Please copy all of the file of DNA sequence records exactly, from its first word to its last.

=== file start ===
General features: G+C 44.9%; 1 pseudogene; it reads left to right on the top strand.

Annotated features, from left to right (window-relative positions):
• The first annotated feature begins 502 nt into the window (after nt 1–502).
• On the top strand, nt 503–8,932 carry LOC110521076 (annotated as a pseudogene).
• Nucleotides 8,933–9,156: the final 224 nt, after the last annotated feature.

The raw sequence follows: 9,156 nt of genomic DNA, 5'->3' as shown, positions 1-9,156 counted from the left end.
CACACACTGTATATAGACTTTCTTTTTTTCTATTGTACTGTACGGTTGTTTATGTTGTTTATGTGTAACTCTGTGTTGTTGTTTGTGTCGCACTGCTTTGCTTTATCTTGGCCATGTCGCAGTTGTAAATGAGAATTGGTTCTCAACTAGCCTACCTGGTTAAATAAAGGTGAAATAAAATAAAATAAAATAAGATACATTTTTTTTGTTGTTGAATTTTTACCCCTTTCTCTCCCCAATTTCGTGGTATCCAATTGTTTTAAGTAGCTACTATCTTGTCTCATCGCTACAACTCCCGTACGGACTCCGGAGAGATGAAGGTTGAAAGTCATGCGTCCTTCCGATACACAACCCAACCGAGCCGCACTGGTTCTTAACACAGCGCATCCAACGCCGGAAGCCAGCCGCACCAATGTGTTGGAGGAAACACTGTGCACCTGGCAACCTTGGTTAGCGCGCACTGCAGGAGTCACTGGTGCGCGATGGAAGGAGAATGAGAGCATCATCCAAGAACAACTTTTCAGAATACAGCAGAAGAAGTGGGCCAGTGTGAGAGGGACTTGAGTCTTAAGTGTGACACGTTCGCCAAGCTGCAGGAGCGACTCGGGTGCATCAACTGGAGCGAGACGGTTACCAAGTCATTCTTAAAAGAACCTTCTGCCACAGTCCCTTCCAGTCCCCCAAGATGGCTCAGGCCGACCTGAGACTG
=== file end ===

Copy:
General features: G+C 44.9%; 1 pseudogene; it reads left to right on the top strand.

Annotated features, from left to right (window-relative positions):
• The first annotated feature begins 502 nt into the window (after nt 1–502).
• On the top strand, nt 503–8,932 carry LOC110521076 (annotated as a pseudogene).
• Nucleotides 8,933–9,156: the final 224 nt, after the last annotated feature.

The raw sequence follows: 9,156 nt of genomic DNA, 5'->3' as shown, positions 1-9,156 counted from the left end.
CACACACTGTATATAGACTTTCTTTTTTTCTATTGTACTGTACGGTTGTTTATGTTGTTTATGTGTAACTCTGTGTTGTTGTTTGTGTCGCACTGCTTTGCTTTATCTTGGCCATGTCGCAGTTGTAAATGAGAATTGGTTCTCAACTAGCCTACCTGGTTAAATAAAGGTGAAATAAAATAAAATAAAATAAGATACATTTTTTTTGTTGTTGAATTTTTACCCCTTTCTCTCCCCAATTTCGTGGTATCCAATTGTTTTAAGTAGCTACTATCTTGTCTCATCGCTACAACTCCCGTACGGACTCCGGAGAGATGAAGGTTGAAAGTCATGCGTCCTTCCGATACACAACCCAACCGAGCCGCACTGGTTCTTAACACAGCGCATCCAACGCCGGAAGCCAGCCGCACCAATGTGTTGGAGGAAACACTGTGCACCTGGCAACCTTGGTTAGCGCGCACTGCAGGAGTCACTGGTGCGCGATGGAAGGAGAATGAGAGCATCATCCAAGAACAACTTTTCAGAATACAGCAGAAGAAGTGGGCCAGTGTGAGAGGGACTTGAGTCTTAAGTGTGACACGTTCGCCAAGCTGCAGGAGCGACTCGGGTGCATCAACTGGAGCGAGACGGTTACCAAGTCATTCTTAAAAGAACCTTCTGCCACAGTCCCTTCCAGTCCCCCAAGATGGCTCAGGCCGACCTGAGACTG